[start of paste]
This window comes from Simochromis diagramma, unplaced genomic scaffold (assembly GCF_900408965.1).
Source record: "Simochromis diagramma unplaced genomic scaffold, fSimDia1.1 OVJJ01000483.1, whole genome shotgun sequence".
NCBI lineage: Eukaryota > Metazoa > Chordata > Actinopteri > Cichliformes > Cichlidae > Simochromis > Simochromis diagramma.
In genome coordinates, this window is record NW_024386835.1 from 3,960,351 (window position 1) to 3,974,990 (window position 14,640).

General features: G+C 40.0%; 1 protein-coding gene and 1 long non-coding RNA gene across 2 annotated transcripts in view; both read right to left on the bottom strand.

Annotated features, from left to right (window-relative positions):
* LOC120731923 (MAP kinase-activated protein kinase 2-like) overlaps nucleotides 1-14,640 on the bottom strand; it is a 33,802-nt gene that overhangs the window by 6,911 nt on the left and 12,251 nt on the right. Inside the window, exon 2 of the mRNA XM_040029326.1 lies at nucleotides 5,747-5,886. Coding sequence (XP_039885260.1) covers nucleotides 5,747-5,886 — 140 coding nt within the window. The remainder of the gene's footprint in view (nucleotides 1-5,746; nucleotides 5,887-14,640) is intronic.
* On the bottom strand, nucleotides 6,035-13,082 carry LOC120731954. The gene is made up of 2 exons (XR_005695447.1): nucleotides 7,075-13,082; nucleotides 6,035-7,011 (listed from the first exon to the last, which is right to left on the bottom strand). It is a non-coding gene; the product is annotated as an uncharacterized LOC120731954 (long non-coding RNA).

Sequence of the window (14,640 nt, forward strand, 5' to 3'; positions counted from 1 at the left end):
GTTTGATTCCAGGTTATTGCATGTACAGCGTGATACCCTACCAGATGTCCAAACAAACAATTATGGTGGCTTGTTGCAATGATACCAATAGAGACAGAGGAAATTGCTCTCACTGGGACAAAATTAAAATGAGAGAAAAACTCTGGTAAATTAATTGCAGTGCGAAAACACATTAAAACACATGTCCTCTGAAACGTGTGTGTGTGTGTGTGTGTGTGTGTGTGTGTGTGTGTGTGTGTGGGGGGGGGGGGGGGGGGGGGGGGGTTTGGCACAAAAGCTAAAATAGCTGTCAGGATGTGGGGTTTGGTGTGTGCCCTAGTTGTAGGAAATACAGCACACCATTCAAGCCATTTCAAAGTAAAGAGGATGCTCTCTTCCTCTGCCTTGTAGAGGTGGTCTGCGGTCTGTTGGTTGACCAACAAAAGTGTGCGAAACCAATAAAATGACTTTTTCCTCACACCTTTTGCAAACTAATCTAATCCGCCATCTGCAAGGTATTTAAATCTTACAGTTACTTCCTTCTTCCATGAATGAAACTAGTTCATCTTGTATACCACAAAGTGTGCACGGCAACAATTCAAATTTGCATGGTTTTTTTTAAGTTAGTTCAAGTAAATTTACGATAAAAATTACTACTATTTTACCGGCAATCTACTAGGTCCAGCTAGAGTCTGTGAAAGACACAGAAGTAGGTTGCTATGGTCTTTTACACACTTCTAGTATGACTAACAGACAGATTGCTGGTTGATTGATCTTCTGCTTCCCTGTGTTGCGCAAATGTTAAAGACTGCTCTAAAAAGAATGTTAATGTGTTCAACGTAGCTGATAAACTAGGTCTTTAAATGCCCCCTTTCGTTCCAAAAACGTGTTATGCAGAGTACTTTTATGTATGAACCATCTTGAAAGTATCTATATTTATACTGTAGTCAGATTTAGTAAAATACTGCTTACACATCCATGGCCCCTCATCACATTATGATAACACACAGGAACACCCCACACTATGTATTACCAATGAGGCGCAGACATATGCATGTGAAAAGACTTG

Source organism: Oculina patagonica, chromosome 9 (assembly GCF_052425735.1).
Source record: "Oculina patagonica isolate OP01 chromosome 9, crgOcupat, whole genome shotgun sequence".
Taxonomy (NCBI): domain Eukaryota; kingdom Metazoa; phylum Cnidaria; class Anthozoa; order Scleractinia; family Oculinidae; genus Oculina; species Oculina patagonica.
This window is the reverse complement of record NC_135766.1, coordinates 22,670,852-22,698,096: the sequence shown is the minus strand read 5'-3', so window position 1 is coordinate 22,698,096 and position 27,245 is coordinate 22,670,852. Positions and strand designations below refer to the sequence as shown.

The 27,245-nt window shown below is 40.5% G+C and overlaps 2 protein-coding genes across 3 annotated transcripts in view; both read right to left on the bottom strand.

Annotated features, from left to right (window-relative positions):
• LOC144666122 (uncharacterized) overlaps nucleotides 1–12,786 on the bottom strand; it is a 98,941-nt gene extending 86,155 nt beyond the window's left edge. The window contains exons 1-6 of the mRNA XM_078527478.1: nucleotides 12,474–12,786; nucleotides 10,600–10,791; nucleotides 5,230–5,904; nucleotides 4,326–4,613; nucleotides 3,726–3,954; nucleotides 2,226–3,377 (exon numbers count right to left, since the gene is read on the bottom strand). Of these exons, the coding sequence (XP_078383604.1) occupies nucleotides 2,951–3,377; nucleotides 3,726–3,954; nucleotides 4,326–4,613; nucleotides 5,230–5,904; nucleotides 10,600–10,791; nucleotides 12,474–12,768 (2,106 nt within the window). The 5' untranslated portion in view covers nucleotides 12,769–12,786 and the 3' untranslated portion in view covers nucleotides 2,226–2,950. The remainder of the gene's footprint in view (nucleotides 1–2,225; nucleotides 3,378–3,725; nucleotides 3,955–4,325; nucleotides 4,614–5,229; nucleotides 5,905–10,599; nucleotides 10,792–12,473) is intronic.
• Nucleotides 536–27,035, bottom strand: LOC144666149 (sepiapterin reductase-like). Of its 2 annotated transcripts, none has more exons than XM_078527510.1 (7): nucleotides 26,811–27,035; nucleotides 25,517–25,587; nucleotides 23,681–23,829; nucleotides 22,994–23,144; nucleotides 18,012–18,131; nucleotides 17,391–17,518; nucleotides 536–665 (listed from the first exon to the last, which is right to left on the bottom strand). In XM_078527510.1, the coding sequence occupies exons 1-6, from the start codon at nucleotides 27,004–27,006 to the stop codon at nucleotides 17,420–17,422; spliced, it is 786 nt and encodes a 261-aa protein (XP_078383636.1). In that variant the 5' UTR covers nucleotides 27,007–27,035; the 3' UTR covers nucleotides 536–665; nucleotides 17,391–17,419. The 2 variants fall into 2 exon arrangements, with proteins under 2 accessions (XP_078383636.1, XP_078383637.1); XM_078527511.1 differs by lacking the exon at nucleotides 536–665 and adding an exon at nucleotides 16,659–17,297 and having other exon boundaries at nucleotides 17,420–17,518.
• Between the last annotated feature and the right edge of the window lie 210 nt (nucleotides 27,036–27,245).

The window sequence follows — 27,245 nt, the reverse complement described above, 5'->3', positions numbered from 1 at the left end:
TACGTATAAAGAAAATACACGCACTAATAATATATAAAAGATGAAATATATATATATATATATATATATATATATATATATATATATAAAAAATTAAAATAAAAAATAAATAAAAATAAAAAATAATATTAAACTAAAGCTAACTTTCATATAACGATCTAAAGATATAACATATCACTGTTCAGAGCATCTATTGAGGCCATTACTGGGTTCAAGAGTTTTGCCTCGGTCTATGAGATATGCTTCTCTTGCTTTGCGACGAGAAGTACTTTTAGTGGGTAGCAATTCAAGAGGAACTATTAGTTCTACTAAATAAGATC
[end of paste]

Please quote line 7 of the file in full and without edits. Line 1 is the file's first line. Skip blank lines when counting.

* LOC120731923 (MAP kinase-activated protein kinase 2-like) overlaps nucleotides 1-14,640 on the bottom strand; it is a 33,802-nt gene that overhangs the window by 6,911 nt on the left and 12,251 nt on the right. Inside the window, exon 2 of the mRNA XM_040029326.1 lies at nucleotides 5,747-5,886. Coding sequence (XP_039885260.1) covers nucleotides 5,747-5,886 — 140 coding nt within the window. The remainder of the gene's footprint in view (nucleotides 1-5,746; nucleotides 5,887-14,640) is intronic.